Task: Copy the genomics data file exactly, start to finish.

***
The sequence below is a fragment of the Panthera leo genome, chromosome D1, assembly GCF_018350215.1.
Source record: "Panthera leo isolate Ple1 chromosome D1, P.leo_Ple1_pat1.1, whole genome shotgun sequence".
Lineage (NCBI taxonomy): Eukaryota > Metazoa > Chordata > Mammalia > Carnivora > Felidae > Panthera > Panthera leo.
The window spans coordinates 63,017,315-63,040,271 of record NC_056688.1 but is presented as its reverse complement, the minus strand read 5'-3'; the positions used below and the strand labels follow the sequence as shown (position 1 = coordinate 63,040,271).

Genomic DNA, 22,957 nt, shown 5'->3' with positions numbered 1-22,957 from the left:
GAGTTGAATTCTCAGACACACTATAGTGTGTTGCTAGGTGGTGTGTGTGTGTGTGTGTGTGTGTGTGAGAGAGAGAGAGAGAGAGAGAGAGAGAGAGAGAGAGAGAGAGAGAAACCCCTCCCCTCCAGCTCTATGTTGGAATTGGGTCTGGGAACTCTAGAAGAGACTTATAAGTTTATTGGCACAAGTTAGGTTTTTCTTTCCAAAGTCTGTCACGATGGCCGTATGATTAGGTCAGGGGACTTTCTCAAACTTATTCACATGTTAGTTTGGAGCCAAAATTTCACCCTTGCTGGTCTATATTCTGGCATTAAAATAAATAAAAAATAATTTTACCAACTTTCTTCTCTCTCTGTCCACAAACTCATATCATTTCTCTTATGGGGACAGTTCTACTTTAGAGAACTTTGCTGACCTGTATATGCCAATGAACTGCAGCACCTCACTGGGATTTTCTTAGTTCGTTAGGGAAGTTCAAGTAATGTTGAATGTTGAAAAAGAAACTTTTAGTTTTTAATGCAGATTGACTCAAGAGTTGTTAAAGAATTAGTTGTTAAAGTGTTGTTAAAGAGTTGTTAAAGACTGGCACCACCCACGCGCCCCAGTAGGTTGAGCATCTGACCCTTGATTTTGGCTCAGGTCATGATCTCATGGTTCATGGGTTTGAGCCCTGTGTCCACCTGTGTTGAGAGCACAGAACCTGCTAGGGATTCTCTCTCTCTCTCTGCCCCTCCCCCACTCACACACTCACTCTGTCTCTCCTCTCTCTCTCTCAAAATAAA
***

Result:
The sequence below is a fragment of the Panthera leo genome, chromosome D1, assembly GCF_018350215.1.
Source record: "Panthera leo isolate Ple1 chromosome D1, P.leo_Ple1_pat1.1, whole genome shotgun sequence".
Lineage (NCBI taxonomy): Eukaryota > Metazoa > Chordata > Mammalia > Carnivora > Felidae > Panthera > Panthera leo.
The window spans coordinates 63,017,315-63,040,271 of record NC_056688.1 but is presented as its reverse complement, the minus strand read 5'-3'; the positions used below and the strand labels follow the sequence as shown (position 1 = coordinate 63,040,271).

Genomic DNA, 22,957 nt, shown 5'->3' with positions numbered 1-22,957 from the left:
GAGTTGAATTCTCAGACACACTATAGTGTGTTGCTAGGTGGTGTGTGTGTGTGTGTGTGTGTGTGTGAGAGAGAGAGAGAGAGAGAGAGAGAGAGAGAGAGAGAGAGAGAGAAACCCCTCCCCTCCAGCTCTATGTTGGAATTGGGTCTGGGAACTCTAGAAGAGACTTATAAGTTTATTGGCACAAGTTAGGTTTTTCTTTCCAAAGTCTGTCACGATGGCCGTATGATTAGGTCAGGGGACTTTCTCAAACTTATTCACATGTTAGTTTGGAGCCAAAATTTCACCCTTGCTGGTCTATATTCTGGCATTAAAATAAATAAAAAATAATTTTACCAACTTTCTTCTCTCTCTGTCCACAAACTCATATCATTTCTCTTATGGGGACAGTTCTACTTTAGAGAACTTTGCTGACCTGTATATGCCAATGAACTGCAGCACCTCACTGGGATTTTCTTAGTTCGTTAGGGAAGTTCAAGTAATGTTGAATGTTGAAAAAGAAACTTTTAGTTTTTAATGCAGATTGACTCAAGAGTTGTTAAAGAATTAGTTGTTAAAGTGTTGTTAAAGAGTTGTTAAAGACTGGCACCACCCACGCGCCCCAGTAGGTTGAGCATCTGACCCTTGATTTTGGCTCAGGTCATGATCTCATGGTTCATGGGTTTGAGCCCTGTGTCCACCTGTGTTGAGAGCACAGAACCTGCTAGGGATTCTCTCTCTCTCTCTGCCCCTCCCCCACTCACACACTCACTCTGTCTCTCCTCTCTCTCTCTCAAAATAAA